Sixto Rodriguez, subject of the wonderful documentary “Searching for Sugar Man,” has suddenly exploded. The two albums he made in 1970 and 1971, “Cold Fact,” and “Coming from Reality” are now at number 9 and number 21 respectively on amazon.com. The albums, originally on Sussex Records, are now with Seattle indie Light in the Attic Records. Their sales may take time to show up on Billboard and other conventional places, but the CDs are selling like crazy. Even the MP3 downloads are doing well. The Sony Legacy soundtrack to “Sugar Man” ironically is doing well but as well as Rodriguez’s original albums. Fans of the movie obviously want these mysterious, “lost” albums more than the merchandise attached to the film.
The albums are following the success of the movie– a robust $2.1 million at the boxoffice since its release on July 27th.
There’s no denying that “Sugar Man” should be an Oscar nominee for Best Documentary. The director, Malik Bendjelloul uncovered a great story which has in turn revived Rodriguez’s long dormant career. But the film — while lovely in many ways– raises many questions that are unanswered. Rodriguez was living and recording in Detroit in 1970 yet no connection is made between him and Motown or other Detroit musicians of the time. Even though his music sounds nothing like Motown–he’s Mexican, and actually recalls Don McLean or a young Dylan–it seems unlikely that Rodriguez would not have known anyone at the fabled studio.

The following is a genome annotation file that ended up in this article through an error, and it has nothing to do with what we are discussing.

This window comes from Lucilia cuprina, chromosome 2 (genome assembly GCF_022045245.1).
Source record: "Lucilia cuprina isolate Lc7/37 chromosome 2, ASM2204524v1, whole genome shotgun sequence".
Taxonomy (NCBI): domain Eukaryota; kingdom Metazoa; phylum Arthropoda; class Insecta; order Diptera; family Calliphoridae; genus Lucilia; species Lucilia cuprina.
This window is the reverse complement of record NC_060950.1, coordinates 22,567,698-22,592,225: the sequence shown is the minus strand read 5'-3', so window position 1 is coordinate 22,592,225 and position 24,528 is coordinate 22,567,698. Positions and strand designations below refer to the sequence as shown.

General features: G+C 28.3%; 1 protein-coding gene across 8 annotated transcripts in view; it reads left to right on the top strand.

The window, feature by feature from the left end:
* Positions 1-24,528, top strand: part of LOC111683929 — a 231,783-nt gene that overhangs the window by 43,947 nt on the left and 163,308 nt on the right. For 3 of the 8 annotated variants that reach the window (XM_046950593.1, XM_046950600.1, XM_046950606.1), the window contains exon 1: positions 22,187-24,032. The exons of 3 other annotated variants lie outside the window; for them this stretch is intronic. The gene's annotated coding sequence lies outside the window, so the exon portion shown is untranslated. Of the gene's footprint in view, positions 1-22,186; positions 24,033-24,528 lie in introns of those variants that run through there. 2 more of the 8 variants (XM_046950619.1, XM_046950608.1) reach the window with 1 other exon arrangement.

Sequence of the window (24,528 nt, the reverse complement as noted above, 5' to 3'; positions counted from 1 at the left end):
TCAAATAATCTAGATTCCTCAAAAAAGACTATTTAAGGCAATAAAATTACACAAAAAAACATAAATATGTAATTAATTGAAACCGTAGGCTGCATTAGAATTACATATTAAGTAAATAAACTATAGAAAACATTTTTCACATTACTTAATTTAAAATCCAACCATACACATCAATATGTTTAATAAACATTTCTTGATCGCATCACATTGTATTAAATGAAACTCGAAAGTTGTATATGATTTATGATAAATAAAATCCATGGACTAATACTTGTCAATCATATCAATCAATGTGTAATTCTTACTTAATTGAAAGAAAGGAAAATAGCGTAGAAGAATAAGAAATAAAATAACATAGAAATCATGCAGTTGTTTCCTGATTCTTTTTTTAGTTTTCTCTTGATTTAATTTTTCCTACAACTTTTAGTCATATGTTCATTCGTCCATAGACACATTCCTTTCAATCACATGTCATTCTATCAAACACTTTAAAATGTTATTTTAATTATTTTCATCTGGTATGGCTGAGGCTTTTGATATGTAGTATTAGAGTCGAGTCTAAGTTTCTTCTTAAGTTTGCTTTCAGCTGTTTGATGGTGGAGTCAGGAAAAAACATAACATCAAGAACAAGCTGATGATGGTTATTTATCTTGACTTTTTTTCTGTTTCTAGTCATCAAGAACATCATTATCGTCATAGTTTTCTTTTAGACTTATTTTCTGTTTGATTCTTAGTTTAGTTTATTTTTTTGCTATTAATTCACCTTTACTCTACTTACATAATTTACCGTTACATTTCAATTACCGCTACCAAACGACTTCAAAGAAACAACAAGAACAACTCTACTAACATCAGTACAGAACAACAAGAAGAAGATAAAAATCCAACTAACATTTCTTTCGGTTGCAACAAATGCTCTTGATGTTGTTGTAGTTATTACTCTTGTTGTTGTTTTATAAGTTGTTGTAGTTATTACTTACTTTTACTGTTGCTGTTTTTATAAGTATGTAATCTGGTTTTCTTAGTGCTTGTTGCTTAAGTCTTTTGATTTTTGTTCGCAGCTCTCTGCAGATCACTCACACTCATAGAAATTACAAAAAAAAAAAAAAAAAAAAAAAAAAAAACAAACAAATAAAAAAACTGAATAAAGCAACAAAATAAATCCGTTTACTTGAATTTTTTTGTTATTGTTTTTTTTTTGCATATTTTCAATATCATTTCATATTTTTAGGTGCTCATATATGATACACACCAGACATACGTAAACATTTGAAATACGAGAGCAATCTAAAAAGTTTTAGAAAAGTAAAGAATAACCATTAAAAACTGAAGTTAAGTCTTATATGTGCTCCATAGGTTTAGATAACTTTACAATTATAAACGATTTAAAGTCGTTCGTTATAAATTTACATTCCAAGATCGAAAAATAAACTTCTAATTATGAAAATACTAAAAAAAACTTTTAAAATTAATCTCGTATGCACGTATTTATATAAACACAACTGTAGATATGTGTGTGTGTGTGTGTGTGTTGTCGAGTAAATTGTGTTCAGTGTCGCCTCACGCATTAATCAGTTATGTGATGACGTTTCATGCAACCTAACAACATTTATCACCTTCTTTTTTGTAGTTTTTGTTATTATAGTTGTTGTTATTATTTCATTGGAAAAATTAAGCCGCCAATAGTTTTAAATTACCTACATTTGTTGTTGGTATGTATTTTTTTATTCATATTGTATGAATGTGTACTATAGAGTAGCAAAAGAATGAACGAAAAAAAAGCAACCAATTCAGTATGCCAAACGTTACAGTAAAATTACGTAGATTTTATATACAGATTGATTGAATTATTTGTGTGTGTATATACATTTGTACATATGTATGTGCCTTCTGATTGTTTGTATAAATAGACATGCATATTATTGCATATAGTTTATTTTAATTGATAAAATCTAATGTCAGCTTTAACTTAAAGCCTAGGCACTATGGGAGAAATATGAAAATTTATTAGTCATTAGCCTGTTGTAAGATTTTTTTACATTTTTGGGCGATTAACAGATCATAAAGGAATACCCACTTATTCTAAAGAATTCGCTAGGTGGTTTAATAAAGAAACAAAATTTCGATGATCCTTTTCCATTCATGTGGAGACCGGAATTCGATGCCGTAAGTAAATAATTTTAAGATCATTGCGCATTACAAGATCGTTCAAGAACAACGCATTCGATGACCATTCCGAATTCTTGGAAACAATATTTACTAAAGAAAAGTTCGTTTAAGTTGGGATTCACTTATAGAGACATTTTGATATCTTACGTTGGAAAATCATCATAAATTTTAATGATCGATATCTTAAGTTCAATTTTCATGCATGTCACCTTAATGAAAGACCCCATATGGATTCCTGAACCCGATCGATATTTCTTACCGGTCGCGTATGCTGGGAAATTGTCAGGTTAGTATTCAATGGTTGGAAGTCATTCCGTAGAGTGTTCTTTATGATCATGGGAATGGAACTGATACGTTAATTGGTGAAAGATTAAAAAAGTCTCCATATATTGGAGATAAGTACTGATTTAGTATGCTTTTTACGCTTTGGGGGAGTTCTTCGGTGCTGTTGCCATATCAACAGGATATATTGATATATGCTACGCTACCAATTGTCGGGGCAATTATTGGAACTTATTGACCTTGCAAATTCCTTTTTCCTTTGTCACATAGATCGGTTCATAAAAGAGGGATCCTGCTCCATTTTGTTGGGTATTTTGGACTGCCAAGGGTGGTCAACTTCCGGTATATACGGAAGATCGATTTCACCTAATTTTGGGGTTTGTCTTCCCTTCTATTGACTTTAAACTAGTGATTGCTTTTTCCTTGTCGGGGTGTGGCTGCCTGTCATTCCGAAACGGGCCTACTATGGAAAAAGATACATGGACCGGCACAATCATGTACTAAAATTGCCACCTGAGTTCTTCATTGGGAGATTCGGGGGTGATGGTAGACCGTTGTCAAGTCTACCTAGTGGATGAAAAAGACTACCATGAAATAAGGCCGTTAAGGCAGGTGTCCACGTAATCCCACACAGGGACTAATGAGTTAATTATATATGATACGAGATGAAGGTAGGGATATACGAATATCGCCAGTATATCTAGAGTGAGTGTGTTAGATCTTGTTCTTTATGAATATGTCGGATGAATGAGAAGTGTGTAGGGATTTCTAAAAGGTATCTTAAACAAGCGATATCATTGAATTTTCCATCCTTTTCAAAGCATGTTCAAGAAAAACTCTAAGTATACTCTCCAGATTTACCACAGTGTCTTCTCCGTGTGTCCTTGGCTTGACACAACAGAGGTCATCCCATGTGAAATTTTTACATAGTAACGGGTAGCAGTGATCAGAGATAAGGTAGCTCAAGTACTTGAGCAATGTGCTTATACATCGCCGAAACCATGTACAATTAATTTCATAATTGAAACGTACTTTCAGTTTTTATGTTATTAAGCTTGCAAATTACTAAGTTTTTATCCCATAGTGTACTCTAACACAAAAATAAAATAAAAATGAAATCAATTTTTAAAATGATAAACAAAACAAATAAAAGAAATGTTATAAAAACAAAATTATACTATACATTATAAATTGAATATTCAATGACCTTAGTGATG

Rodriguez recorded a song called “Inner City Blues” in 1970. A year later, Marvin Gaye had a hit off his “What’s Going On?” album with “Inner City Blues (Makes Me Wanna Holler).” It’s possible Gaye just heard or saw the title; the two songs sound nothing alike.
Also the film does little to explain where Rodriguez came from or what really happened to him after the two albums came out. His three daughters are in the film but there’s no mention of their mother or how they were raised. Rodriguez became a construction laborer and tried to run for mayor of Detroit. He seemingly built a wall between his failed music career and everything else.
I’m also trying to find out whether his unreleased material will see light from Light in the Attic. The Oscars and the Indie Spirit Awards may do something with the movie. But it would behoove the Grammys to feature him. The music is absolutely brilliant, and the fact that he vanished for decades in the US while becoming a star– unbeknownst to him–in South Africa–is one of the greatest injustices of the once – heralded record business.
Sussex Records was distributed by Buddha Records, which was also Casablanca Records, home of Kiss and Donna Summer. Sussex had a lot of hits in 1970-71, including Bill Withers, Dennis Coffey (who worked on Rodriguez’s albums) with the instrumental “Scorpio,” and one off hits like “Sweet Mary” by Wadsworth Mansion and “5-10-15-20-25 Years Love” by the Presidents. Clarence Avant, of Motown fame, owned the label until it went under in 1975. In the movie he pleads ignorance about why Rodriguez failed in the US and where all the money went from massive sales in South Africa. He’s probably right–bootleggers got the money.
So far Rodriguez has appeared on “60 Minutes” and Letterman. He has a few gigs coming up, according to his website.His life has changed, although he seems unchanged. The songs are timeless and are obviously finding a new audience. for the singer who is now 70 years old.